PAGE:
Fig.

34,

The neck of the flask is somewhat


which was designed by A. Gaske
from
cc.
1000
down to 920 cc. This arrangeand
graduated
prolonged
ment permits any quantity of liquid to be removed
and the balance made up to the volume desired.
Liter flasks are used for

FIG. 32.

making volumetric

FIG. 33.

for standardization,

solutions.

FIG. 35.

FIG. 34.

Those which have the mark below the middle

of the

neck are

to

be preferred, because the contents can be more easily shaken.


Liter flasks are sometimes made with two marks on the neck very
near together; the lower one is the liter mark. If the flask is required

to deliver a liter, it must be filled to the upper mark; the difference


between the two measures being the equivalent of the liquid which
remains in the flask, adhering to the sides.

The Test Mixer,


ing

or

and mixing smaller

Graduated Cylinder

different sizes, holding 100, 250, 500,


fifths

or tenths of a cc.

(Fig. 35),

quantities of solutions.

and 1000

They
cc.,

is

for

are

measur-

made

and graduated

of
in

CHAPTER

VI

ON THE USE OF APPARATUS


IT is important that all apparatus used in volumetric analysis should
be perfectly clean. Even new apparatus should be cleansed by passing dilute hydrochloric acid through them and then rinsing with distilled

water.

the burette, pipette, or other instrument is even slightly greasy,


the liquid will not flow smoothly, and drops of the liquid will remain
adhering to the sides, thus leading to inaccurate results.
If

Greasiness
fails

in

may

be removed with dilute soda solution.

the instrument should be allowed to remain for

some

If

little

this

time

a solution containing sulphuric acid and potassium dichromate,

which

remove all traces of grease.


burette or other measuring instruments should never be filled

will radically

The

with volumetric solution without

first

rinsing,

even

if

the burette be

perfectly dry.
It is

well to

wash

the inside of the instrument with two or three

small portions of the solution with which it is to be filled.


The burette may be filled with the aid of a funnel, the stem of

which should be placed against the inner wall of the burette, so that
the solution will flow down the side and thus prevent the formation
of bubbles.

The
bubbles,

and the airremoved by gently tapping with the finger.

burette should be filled to above the zero mark,


if

there are any,

portion of the liquid should then be allowed

to

run out

in

stream so that no air-bubbles remain in the lower part of the burette.


In the glass tap burette it can be easily seen if any air is present, but
in the pinch-cock burette it is sometimes necessary to take hold of

thumb and forefinger and gently stroke


the glass nip at the lower end of the burette may be
pointed upward, and the pinch -cork opened wide so that a stream of
the rubber tube between the

upward.

Or

the liquid will pass through and force out any air that
If the titration is to be conducted at a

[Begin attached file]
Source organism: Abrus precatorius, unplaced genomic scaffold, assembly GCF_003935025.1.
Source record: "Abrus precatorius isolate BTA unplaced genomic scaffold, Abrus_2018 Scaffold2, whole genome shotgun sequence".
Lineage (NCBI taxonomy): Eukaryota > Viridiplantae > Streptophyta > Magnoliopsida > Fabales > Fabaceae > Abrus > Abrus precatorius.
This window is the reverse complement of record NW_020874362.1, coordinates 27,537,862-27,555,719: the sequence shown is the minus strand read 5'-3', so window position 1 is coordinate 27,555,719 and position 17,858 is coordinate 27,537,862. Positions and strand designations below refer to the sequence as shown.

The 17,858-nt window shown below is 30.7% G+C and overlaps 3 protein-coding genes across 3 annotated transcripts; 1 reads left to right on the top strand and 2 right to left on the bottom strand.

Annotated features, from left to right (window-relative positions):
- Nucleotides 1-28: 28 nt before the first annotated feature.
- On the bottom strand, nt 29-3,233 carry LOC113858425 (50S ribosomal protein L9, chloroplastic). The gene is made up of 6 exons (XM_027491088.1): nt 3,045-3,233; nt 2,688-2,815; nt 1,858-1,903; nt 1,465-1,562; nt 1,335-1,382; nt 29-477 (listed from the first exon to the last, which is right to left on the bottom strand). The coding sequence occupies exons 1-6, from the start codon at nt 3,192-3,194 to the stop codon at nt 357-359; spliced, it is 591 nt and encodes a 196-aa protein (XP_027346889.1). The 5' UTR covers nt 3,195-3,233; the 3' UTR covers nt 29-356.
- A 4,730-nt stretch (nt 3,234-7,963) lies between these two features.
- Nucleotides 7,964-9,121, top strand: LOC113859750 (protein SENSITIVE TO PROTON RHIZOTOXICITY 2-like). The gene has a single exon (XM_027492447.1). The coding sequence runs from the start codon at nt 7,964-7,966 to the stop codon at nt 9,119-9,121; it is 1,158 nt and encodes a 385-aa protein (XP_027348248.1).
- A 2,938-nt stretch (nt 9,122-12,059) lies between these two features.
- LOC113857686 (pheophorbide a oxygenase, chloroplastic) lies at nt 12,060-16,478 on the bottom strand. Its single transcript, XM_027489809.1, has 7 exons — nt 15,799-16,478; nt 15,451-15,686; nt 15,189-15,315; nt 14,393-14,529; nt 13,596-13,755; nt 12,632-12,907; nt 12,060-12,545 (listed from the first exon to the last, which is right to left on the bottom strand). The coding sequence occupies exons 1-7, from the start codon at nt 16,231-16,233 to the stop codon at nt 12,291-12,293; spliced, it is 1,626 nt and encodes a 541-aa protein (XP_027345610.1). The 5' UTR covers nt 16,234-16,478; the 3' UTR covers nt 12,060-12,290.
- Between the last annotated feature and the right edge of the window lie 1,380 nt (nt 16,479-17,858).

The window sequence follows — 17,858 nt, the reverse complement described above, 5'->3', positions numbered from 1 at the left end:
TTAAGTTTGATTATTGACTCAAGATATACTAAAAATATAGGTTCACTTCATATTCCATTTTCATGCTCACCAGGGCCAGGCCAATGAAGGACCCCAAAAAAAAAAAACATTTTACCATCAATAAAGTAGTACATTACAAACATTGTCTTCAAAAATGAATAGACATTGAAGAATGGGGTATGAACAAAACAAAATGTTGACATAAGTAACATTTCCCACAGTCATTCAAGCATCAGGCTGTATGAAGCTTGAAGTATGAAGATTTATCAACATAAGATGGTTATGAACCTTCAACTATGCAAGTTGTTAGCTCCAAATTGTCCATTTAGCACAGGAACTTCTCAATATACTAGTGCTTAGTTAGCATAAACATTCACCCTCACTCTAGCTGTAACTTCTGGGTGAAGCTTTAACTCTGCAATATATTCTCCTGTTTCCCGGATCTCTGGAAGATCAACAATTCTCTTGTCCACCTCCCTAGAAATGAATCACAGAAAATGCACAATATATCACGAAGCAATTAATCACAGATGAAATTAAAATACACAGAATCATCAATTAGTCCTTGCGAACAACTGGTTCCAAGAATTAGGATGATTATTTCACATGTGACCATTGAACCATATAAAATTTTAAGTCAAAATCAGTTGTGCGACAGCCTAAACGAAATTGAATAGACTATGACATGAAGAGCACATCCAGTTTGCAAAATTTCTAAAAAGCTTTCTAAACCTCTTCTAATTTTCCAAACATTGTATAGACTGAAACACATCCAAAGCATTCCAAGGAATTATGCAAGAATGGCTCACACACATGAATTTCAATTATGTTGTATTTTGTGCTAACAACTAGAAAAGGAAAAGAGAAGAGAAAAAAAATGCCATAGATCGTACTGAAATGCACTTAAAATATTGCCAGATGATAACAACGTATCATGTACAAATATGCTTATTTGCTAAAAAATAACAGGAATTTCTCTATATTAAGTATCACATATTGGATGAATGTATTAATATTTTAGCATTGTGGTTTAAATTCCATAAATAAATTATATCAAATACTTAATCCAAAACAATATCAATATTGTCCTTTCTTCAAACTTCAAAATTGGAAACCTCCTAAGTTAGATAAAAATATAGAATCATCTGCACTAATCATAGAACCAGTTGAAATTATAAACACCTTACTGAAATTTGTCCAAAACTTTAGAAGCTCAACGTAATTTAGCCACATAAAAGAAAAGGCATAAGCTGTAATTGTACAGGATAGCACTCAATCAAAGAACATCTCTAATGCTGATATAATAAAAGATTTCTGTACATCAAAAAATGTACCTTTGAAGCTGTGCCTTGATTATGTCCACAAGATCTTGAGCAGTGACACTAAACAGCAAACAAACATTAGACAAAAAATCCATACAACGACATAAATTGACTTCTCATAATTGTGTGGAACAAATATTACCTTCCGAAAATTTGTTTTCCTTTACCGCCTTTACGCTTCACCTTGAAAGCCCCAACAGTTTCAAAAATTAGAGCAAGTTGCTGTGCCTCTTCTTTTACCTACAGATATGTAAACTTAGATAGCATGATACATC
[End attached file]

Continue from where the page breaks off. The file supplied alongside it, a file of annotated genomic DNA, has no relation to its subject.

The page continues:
high

the estimation of carbonates,

when

litmus

is

maybe

inclosed.

temperature, as in
used as the indicator, or
44

ON THE

US-E

OF APPARATUS

45

sugar by copper solution, a long rubber tube should


be attached to the lower end of the burette. The boiling can then
in the estimation of

be done at a

little

Hart

distance,

and the expansion

The pinch-cock

burette avoided.

is

fixed about

calls attention to the fact that

if

of the liquid in the

midway on

the tube.

the fluid in a burette or pipette

be run out rapidly at one time and slowly at another, different amounts
of fluid are obtained.

This

is

due

to the

adhesion of the

instrument, and reading before

it

fluid to the inner sides of the

down. It is therefore
more constant results are

has settled

advisable always to deliver burettes slowly, as

then obtained.
Solutions which are measured by means of pipettes should be dilute,
since concentrated solutions adhere to glass with different degrees of
tenacity,

and hence the amount

of fluid delivered

is

slightly less

than

that measured.

The temperature

of the solutions

measured should be taken

into

are affected by change of temperature, expanding and contracting as the temperature is increased or reduced.
This change of volume in the case of standard solutions does not

account, since

all liquids

differ
exactly correspond to that in pure water; in fact some of them
The correction of the volume of a standard solution for the
widely.

temperature by the expansion coefficient of water is not entirely satisdone.


factory, but in the case of very dilute solutions this may be

Casamajor

(C. N.,

the relative contraction

xxxv. 160) gives the following figures showing


and expansion of water below and above 15 C.

Degree C.

Degree C.

.000590

.000550

18

+ .000305
+ .000473

10

.000492

11

.000420

19+ .00065 2
20 +.000841

12

.000334

21

13

.000236

22 +.001 246

14

.000124

23

15

normal

24+. 001686

16 + 000147

25 + 001919

By means

1 7

+ .001039
+ .001462
.

of these numbers it is easy to calculate the volume of